Walk someone through

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Senior Member
Hello everyone

What do you get by the following sentence 1 or 2?

"Priest walked me through the order for the procession."

1) Priest took my hand and (we) walked through the crowd in a ceremony.
2) priest taught me the way ceremony is performed.

  • se16teddy

    Senior Member
    English - England
    The sentence does not really mean anything to me - so the answer is neither 1 nor 2.

    It is not clear what "order" means. Order of service means the programme for a religious ceremony or rite, but we don't really use order on its own in this sense.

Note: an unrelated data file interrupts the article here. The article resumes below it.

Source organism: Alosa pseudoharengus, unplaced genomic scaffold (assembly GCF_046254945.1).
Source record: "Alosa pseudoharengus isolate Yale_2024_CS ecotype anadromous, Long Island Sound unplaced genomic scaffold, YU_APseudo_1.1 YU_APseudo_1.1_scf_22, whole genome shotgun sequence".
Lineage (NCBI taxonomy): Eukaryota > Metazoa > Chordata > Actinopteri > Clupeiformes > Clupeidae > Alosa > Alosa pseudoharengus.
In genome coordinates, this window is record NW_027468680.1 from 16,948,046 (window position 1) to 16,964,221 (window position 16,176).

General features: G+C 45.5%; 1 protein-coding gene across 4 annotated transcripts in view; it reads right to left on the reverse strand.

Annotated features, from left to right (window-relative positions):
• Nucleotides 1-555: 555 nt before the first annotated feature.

Senior Member
    English - England

    You can say the same thing using “talk” — the minister talked us through the ceremony (that is, explained it to us).

    I think maybe “walk” is more AE and “talk” BE.


    New Member
    English - USA
    2: He's giving you instructions or explanations before a ceremony. He told you what order people would line up for the procession. Maybe he also told or showed you the order of actions: when and where the procession would walk and sit and so on.

    If it said "walked me through the procession" it would be ambiguous without more context. The order of the procession tells you what he's walking you through is abstract, the description of or plan for the thing, not the thing itself.
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